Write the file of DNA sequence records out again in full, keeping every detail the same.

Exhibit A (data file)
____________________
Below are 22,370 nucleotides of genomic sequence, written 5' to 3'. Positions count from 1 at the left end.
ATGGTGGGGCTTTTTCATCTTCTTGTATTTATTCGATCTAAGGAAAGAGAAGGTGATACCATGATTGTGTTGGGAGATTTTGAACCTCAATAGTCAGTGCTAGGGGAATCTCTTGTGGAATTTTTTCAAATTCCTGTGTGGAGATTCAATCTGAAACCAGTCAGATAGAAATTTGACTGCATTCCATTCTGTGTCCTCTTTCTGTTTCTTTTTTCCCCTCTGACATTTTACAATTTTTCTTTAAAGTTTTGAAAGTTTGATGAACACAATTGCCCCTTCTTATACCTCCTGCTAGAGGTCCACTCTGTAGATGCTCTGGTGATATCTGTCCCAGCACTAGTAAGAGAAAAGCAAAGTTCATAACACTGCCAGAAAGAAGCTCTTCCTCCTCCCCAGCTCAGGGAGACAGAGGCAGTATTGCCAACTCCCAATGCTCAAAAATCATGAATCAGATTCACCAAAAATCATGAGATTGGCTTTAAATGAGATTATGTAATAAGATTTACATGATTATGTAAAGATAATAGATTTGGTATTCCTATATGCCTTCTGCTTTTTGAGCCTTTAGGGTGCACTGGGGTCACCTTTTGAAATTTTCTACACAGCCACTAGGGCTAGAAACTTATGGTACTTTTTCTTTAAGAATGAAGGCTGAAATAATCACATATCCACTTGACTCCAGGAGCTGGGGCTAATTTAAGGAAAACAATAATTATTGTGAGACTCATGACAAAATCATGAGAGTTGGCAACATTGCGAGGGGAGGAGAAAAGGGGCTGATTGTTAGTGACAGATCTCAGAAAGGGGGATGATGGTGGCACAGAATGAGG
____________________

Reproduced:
Below are 22,370 nucleotides of genomic sequence, written 5' to 3'. Positions count from 1 at the left end.
ATGGTGGGGCTTTTTCATCTTCTTGTATTTATTCGATCTAAGGAAAGAGAAGGTGATACCATGATTGTGTTGGGAGATTTTGAACCTCAATAGTCAGTGCTAGGGGAATCTCTTGTGGAATTTTTTCAAATTCCTGTGTGGAGATTCAATCTGAAACCAGTCAGATAGAAATTTGACTGCATTCCATTCTGTGTCCTCTTTCTGTTTCTTTTTTCCCCTCTGACATTTTACAATTTTTCTTTAAAGTTTTGAAAGTTTGATGAACACAATTGCCCCTTCTTATACCTCCTGCTAGAGGTCCACTCTGTAGATGCTCTGGTGATATCTGTCCCAGCACTAGTAAGAGAAAAGCAAAGTTCATAACACTGCCAGAAAGAAGCTCTTCCTCCTCCCCAGCTCAGGGAGACAGAGGCAGTATTGCCAACTCCCAATGCTCAAAAATCATGAATCAGATTCACCAAAAATCATGAGATTGGCTTTAAATGAGATTATGTAATAAGATTTACATGATTATGTAAAGATAATAGATTTGGTATTCCTATATGCCTTCTGCTTTTTGAGCCTTTAGGGTGCACTGGGGTCACCTTTTGAAATTTTCTACACAGCCACTAGGGCTAGAAACTTATGGTACTTTTTCTTTAAGAATGAAGGCTGAAATAATCACATATCCACTTGACTCCAGGAGCTGGGGCTAATTTAAGGAAAACAATAATTATTGTGAGACTCATGACAAAATCATGAGAGTTGGCAACATTGCGAGGGGAGGAGAAAAGGGGCTGATTGTTAGTGACAGATCTCAGAAAGGGGGATGATGGTGGCACAGAATGAGG